The news traveled quickly to Misawa. Ejections were common in those days, but landing in three feet of water with full sea survival gear deployed? It was priceless! My squadron mates from the 531st teased me for months and many suggested that I was an ideal candidate to teach in the sea survival school at Numazu. It was a story that followed me for years.
The second time I ejected was on April 1, 1969, while I was flying a Misty mission. The late Lacey Veach (RIP) and I were putting an air strike in on an interdiction point near Tchepone, Laos. There was a ZPU firing at us from a couple of clicks away but he wasn’t getting very close. In fact, I remember commenting when we pulled off from the final pass that the gunner definitely needed more training. Five minutes, later the “Engine Oil Overheated” light came on. I had never seen one ON before and had to look it up in the emergency procedures check list. It said to check the oil pressure. I did, and it was dropping. “No sweat,” I told Lacey, “they told us at Luke that jet engines sometimes run an hour or more without a drop of oil.”
The guys at Luke were wrong. Ten minutes later, as we were climbing through twenty thousand feet, the engine came unglued with a spectacular display of violent compressor stalls and gray smoke streaming into the cockpit. We were eighty miles west of Da Nang at that time and not far from the A Shau Valley. In other words — in the middle of nowhere.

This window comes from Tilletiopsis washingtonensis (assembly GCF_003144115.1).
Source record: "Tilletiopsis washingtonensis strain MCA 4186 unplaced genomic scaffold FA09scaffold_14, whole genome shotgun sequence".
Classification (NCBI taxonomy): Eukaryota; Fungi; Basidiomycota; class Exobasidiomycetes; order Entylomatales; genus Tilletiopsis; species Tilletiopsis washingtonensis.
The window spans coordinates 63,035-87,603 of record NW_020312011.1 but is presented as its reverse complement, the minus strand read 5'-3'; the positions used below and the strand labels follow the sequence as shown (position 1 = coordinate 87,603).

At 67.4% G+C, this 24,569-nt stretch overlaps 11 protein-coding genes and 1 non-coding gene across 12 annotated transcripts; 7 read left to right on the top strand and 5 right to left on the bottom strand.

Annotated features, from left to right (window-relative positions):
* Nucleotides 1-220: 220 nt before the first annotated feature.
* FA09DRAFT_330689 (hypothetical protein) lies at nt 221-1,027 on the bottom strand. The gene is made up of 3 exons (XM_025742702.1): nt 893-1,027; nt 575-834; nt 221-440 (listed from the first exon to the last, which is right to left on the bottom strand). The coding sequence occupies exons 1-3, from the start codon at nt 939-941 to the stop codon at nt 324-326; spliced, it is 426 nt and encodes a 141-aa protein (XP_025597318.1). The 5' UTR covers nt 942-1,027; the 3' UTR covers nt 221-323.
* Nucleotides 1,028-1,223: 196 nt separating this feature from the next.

There were four F-4s on our wing when we punched out. The ejection went okay—-perhaps a little easier than the one in Korea. But instead of a soft, shallow river to greet me when I landed, I crashed into the top of a very tall tree, atop a small mountain. For a moment it looked like I would be able to stay there, but it was not to be. After a moment or two of thrashing, slipping and sliding, I fell headfirst all the way to the bottom smashing into every branch and limb along the way.
The RESCAP didn’t get off to a very good start. The F-4s went off to hit a tanker and brought the rescue force back to a different mountain sixty miles away. It took nearly an hour to sort all that out. Meanwhile, Lacey and I were sweating it out because it was getting dark and we didn’t want to spend the night in Laos. Nobody did in those days.
When the rescue force finally arrived, the Spads got right down to business and located me in about ten minutes, despite the fact that I was concealed under multiple layers of trees. The pickup by the Jolly Green helicopter also went well, although my head got stuck in the fork of a large limb as I was ascending and they had to pull me and the limb loose by brute force, which wasn’t fun. It was worth it though.
As luck would have it there was a USAF combat photographer on board the helicopter. He took the enclosed picture just minutes after I was pulled aboard. The big grin on my face tells it all!
Anyone interested in further details about these ejections can read about them in my book, The Eagle’s Last Flight. Although the book is classified as historical fiction it is very autobiographical in some parts.
~ Ron Standerfer